Cypriot leaders seeking settlement 'as soon as possible'

Cypriot leaders seeking settlement 'as soon as possible'

NICOSIA - Agence France-Presse
Cypriot leaders seeking settlement as soon as possible

Turkish Cypriot leader Derviş Eroğlu (R) and Cypriot President Nicos Anastasiades (L) shakes hands as Special Representative and Head of the United Nations Peacekeeping Force in Cyprus, Lisa Buttenheim (C), looks on following their arrival for a meeting in Nicosia, Feb 11. AFP photo

Cypriot leaders re-launched peace talks yesterday after close to a two-year hiatus, vowing to seek agreement on ending the island’s four-decade division “as soon as possible.” 

Turkish Cypriot President Derviş Eroğlu and his Greek Cypriot counterpart, Nicos Anastasiades, met for 90 minutes inside the U.N.-controlled buffer zone that slices through the capital, Nicosia, to herald the restart of talks after a 20-month stalemate. 

“The leaders expressed their determination to resume structured negotiations in a results-oriented manner,” said Lisa Buttenheim, the resident United Nations envoy on the island, reading from a joint statement. 

Flanked by the two leaders, the joint statement Buttenheim read out did not differ significantly from previous proclamations of an aspired peace deal on the Mediterranean island, but served more to reassure the sides of the boundaries in talks.

No backpedalling

Eroğlu said it was pleasing to start negotiations after a long pause, but added that a real solution to the problem could only be achieved through a process that included a tradeoff between two communities. 

Speaking in Ankara, Prime Minister Recep Tayyip Erdoğan was also hopeful that the Mediterranean island’s division could be ended. “We are heading toward a new process in Cyprus. God willing, there will be no backpedalling, and we will solve the Cyprus problem,” he said.

For his part, Anastasiades said: “I hope that today will be the beginning of the end to an undesirable and unacceptable situation that has kept the island and our people divided for 40 years.”

Both sides acknowledged the road ahead would be painful but conceded that the status quo was “unacceptable” and that a settlement would have a “positive impact” on the region.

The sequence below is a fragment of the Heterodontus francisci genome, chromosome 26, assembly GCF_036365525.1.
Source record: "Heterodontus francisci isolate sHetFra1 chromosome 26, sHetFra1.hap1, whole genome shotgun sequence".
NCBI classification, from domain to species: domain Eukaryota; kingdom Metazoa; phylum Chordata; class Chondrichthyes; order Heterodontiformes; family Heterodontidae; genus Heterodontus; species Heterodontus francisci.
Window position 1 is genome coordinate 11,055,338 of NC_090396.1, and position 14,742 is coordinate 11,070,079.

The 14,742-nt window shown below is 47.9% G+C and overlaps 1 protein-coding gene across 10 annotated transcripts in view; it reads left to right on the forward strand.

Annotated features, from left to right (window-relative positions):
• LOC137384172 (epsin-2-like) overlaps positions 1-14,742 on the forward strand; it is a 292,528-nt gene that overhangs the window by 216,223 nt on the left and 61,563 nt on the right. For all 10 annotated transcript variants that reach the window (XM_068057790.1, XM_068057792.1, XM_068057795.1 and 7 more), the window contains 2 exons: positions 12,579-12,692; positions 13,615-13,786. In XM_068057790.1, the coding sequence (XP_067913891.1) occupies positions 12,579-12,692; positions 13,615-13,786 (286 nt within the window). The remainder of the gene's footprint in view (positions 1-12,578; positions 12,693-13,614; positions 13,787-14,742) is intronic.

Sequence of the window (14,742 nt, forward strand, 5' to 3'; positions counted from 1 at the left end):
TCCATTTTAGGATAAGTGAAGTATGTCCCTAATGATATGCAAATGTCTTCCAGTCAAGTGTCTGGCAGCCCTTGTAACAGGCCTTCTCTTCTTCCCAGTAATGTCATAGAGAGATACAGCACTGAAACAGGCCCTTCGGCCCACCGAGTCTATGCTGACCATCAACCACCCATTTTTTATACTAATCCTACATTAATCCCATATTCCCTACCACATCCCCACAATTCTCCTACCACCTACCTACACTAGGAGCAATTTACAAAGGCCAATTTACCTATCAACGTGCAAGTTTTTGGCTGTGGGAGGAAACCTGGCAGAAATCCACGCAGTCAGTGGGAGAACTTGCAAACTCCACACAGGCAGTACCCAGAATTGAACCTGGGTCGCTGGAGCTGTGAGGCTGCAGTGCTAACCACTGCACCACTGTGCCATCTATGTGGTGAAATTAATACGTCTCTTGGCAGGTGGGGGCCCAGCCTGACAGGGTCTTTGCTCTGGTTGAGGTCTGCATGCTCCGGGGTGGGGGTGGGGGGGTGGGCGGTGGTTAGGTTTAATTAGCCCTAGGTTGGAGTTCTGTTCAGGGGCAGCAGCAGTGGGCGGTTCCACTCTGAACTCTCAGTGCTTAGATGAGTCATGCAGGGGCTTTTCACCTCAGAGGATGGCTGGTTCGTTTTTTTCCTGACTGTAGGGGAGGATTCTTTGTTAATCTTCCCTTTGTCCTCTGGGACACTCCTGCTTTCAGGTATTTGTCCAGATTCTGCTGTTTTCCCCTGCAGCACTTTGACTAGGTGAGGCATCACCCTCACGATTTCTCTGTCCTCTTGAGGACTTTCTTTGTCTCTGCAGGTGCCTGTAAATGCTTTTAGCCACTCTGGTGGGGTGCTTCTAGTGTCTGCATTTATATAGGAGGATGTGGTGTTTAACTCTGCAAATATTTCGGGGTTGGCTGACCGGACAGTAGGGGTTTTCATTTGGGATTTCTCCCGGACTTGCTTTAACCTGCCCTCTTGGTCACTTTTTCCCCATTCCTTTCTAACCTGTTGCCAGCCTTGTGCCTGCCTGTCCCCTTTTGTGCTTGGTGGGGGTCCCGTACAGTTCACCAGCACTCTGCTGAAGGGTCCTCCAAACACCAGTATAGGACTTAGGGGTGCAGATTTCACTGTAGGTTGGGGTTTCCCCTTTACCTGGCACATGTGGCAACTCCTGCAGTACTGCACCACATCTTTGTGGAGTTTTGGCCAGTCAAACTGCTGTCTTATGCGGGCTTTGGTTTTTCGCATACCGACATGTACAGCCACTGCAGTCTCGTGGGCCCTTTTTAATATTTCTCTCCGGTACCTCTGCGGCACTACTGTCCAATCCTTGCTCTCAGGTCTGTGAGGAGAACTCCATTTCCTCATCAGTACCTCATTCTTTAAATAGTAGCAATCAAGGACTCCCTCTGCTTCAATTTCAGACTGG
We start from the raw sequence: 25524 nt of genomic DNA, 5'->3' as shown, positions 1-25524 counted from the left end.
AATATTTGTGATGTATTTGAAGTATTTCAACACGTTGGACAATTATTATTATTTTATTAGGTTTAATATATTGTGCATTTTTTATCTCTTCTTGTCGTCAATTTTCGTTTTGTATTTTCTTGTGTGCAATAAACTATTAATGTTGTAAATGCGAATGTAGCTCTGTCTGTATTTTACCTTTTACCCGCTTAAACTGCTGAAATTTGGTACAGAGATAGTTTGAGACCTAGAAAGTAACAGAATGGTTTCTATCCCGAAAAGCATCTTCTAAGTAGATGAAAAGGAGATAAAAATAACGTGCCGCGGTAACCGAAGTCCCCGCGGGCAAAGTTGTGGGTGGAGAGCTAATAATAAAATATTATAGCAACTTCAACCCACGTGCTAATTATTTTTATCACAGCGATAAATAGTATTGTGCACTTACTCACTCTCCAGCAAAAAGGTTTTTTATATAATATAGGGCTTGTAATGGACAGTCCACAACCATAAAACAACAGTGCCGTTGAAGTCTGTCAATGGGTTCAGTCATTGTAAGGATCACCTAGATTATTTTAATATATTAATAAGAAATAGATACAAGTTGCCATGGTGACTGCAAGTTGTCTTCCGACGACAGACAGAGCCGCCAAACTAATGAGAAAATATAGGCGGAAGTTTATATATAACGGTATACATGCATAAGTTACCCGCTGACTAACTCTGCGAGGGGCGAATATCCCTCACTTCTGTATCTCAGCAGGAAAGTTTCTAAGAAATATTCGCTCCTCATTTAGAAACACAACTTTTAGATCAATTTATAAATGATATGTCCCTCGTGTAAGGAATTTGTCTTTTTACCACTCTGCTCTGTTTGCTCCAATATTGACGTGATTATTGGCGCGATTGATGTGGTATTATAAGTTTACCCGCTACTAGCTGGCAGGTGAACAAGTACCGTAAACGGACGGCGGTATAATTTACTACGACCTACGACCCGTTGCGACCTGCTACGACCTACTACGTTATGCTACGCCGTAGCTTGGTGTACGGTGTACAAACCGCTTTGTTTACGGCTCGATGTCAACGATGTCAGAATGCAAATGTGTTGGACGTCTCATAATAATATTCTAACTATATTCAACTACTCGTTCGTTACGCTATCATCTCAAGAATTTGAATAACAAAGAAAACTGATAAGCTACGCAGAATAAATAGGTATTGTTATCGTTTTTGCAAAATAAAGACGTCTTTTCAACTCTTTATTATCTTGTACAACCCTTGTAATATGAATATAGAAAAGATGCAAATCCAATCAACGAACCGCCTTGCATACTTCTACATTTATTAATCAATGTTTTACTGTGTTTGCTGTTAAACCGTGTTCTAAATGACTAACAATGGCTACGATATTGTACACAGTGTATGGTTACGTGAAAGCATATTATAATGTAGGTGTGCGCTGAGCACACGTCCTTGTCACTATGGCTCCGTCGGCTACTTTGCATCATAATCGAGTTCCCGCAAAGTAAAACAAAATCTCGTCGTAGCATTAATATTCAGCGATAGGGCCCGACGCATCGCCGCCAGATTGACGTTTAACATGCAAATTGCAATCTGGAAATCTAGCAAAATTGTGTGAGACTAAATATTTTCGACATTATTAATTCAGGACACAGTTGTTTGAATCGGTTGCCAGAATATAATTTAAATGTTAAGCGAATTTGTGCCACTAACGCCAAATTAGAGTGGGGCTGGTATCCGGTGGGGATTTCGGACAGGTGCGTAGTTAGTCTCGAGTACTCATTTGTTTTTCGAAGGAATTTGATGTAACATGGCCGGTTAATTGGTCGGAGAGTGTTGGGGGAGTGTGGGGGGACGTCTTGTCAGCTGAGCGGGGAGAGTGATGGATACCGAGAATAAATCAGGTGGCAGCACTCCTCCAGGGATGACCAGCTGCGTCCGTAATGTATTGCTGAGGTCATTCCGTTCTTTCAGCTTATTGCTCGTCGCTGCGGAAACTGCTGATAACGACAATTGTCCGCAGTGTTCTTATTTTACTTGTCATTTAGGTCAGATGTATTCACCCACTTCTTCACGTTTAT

“The leaders will aim to reach a settlement as soon as possible and hold separate simultaneous referenda thereafter,” the statement said. Negotiators are to meet later this week to push the process forward.

The joint declaration was finalized last week after protracted haggling over the text delayed a re-launch of talks originally slated for November 2013. Anastasiades said the communiqué “is not the final solution but the beginning of a painstaking effort to reach desired goals,” adding that he was looking forward to a solution that has “no winners or losers.” 

UN, EU hail declaration

U.N. chief Ban Ki-moon welcomed the joint statement by the leaders and urged “fully fledged negotiations for a comprehensive settlement.”

The EU also welcomed the agreement, saying it should help the two sides “swiftly address matters of substance and to achieve rapid results in the negotiations.” 

European Commission President Jose Manuel Barroso and European Council President Herman van Rompuy also hailed the restart of talks and said the declaration laid “a solid foundation” for a peace accord.

“The European Union also supports the efforts to reach an agreement between the two parties on a package of confidence-building measures which can help to create momentum toward a settlement to the benefit of Cypriot people. The European Union stands ready to look creatively at how to contribute to this objective in the prospects of a final settlement,” the statement said.